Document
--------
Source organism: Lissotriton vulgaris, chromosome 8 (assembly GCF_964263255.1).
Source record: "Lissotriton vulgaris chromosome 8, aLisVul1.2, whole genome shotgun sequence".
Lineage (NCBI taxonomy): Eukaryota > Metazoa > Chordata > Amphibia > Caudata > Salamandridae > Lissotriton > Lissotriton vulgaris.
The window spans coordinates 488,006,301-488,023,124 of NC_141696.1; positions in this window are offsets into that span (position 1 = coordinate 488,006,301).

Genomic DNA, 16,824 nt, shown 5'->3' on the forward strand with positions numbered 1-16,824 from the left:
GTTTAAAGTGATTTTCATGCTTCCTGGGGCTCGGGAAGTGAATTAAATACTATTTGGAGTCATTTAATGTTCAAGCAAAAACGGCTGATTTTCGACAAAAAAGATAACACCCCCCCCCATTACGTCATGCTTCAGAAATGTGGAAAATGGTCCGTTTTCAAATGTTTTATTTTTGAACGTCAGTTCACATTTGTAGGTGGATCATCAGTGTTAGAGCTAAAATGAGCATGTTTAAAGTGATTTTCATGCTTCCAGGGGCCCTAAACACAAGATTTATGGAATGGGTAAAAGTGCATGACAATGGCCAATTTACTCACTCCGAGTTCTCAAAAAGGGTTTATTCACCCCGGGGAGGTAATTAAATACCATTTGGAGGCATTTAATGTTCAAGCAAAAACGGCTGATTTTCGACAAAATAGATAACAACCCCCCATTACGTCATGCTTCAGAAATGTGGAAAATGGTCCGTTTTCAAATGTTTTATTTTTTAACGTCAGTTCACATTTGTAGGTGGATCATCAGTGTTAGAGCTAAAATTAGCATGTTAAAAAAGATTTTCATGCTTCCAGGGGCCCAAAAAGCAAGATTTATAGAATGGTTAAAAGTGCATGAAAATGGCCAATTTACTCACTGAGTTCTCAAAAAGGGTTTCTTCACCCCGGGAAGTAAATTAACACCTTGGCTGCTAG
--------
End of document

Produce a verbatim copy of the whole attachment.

Source organism: Lissotriton vulgaris, chromosome 8 (assembly GCF_964263255.1).
Source record: "Lissotriton vulgaris chromosome 8, aLisVul1.2, whole genome shotgun sequence".
Lineage (NCBI taxonomy): Eukaryota > Metazoa > Chordata > Amphibia > Caudata > Salamandridae > Lissotriton > Lissotriton vulgaris.
The window spans coordinates 488,006,301-488,023,124 of NC_141696.1; positions in this window are offsets into that span (position 1 = coordinate 488,006,301).

Genomic DNA, 16,824 nt, shown 5'->3' on the forward strand with positions numbered 1-16,824 from the left:
GTTTAAAGTGATTTTCATGCTTCCTGGGGCTCGGGAAGTGAATTAAATACTATTTGGAGTCATTTAATGTTCAAGCAAAAACGGCTGATTTTCGACAAAAAAGATAACACCCCCCCCCATTACGTCATGCTTCAGAAATGTGGAAAATGGTCCGTTTTCAAATGTTTTATTTTTGAACGTCAGTTCACATTTGTAGGTGGATCATCAGTGTTAGAGCTAAAATGAGCATGTTTAAAGTGATTTTCATGCTTCCAGGGGCCCTAAACACAAGATTTATGGAATGGGTAAAAGTGCATGACAATGGCCAATTTACTCACTCCGAGTTCTCAAAAAGGGTTTATTCACCCCGGGGAGGTAATTAAATACCATTTGGAGGCATTTAATGTTCAAGCAAAAACGGCTGATTTTCGACAAAATAGATAACAACCCCCCATTACGTCATGCTTCAGAAATGTGGAAAATGGTCCGTTTTCAAATGTTTTATTTTTTAACGTCAGTTCACATTTGTAGGTGGATCATCAGTGTTAGAGCTAAAATTAGCATGTTAAAAAAGATTTTCATGCTTCCAGGGGCCCAAAAAGCAAGATTTATAGAATGGTTAAAAGTGCATGAAAATGGCCAATTTACTCACTGAGTTCTCAAAAAGGGTTTCTTCACCCCGGGAAGTAAATTAACACCTTGGCTGCTAG